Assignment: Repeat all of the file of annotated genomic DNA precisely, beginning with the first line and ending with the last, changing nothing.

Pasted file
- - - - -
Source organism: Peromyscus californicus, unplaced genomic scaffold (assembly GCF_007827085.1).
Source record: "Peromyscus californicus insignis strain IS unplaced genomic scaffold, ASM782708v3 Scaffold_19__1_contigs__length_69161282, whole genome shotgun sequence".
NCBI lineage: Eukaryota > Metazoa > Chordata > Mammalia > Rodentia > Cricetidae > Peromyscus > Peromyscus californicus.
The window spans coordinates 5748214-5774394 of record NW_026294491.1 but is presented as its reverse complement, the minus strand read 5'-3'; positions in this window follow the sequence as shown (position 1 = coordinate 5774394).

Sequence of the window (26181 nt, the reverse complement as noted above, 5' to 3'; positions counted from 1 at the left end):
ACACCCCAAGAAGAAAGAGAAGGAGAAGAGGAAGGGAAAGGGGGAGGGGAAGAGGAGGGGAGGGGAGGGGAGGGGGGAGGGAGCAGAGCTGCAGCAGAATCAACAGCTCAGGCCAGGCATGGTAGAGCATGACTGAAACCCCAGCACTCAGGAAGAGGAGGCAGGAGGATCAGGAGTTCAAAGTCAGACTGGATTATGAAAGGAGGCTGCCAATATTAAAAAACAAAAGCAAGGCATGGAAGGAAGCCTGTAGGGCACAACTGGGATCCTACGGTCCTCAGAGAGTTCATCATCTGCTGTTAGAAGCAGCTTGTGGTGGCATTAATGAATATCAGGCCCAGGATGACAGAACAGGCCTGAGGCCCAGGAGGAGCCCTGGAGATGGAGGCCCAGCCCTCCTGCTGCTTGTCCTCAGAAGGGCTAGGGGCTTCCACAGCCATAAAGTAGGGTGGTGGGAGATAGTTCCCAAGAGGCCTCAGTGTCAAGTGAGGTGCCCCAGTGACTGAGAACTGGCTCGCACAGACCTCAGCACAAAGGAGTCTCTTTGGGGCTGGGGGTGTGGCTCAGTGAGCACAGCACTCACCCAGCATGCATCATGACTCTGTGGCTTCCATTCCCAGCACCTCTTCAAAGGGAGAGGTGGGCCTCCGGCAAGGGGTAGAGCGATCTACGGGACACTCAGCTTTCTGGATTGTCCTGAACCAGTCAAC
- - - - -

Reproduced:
Source organism: Peromyscus californicus, unplaced genomic scaffold (assembly GCF_007827085.1).
Source record: "Peromyscus californicus insignis strain IS unplaced genomic scaffold, ASM782708v3 Scaffold_19__1_contigs__length_69161282, whole genome shotgun sequence".
NCBI lineage: Eukaryota > Metazoa > Chordata > Mammalia > Rodentia > Cricetidae > Peromyscus > Peromyscus californicus.
The window spans coordinates 5748214-5774394 of record NW_026294491.1 but is presented as its reverse complement, the minus strand read 5'-3'; positions in this window follow the sequence as shown (position 1 = coordinate 5774394).

Sequence of the window (26181 nt, the reverse complement as noted above, 5' to 3'; positions counted from 1 at the left end):
ACACCCCAAGAAGAAAGAGAAGGAGAAGAGGAAGGGAAAGGGGGAGGGGAAGAGGAGGGGAGGGGAGGGGAGGGGGGAGGGAGCAGAGCTGCAGCAGAATCAACAGCTCAGGCCAGGCATGGTAGAGCATGACTGAAACCCCAGCACTCAGGAAGAGGAGGCAGGAGGATCAGGAGTTCAAAGTCAGACTGGATTATGAAAGGAGGCTGCCAATATTAAAAAACAAAAGCAAGGCATGGAAGGAAGCCTGTAGGGCACAACTGGGATCCTACGGTCCTCAGAGAGTTCATCATCTGCTGTTAGAAGCAGCTTGTGGTGGCATTAATGAATATCAGGCCCAGGATGACAGAACAGGCCTGAGGCCCAGGAGGAGCCCTGGAGATGGAGGCCCAGCCCTCCTGCTGCTTGTCCTCAGAAGGGCTAGGGGCTTCCACAGCCATAAAGTAGGGTGGTGGGAGATAGTTCCCAAGAGGCCTCAGTGTCAAGTGAGGTGCCCCAGTGACTGAGAACTGGCTCGCACAGACCTCAGCACAAAGGAGTCTCTTTGGGGCTGGGGGTGTGGCTCAGTGAGCACAGCACTCACCCAGCATGCATCATGACTCTGTGGCTTCCATTCCCAGCACCTCTTCAAAGGGAGAGGTGGGCCTCCGGCAAGGGGTAGAGCGATCTACGGGACACTCAGCTTTCTGGATTGTCCTGAACCAGTCAAC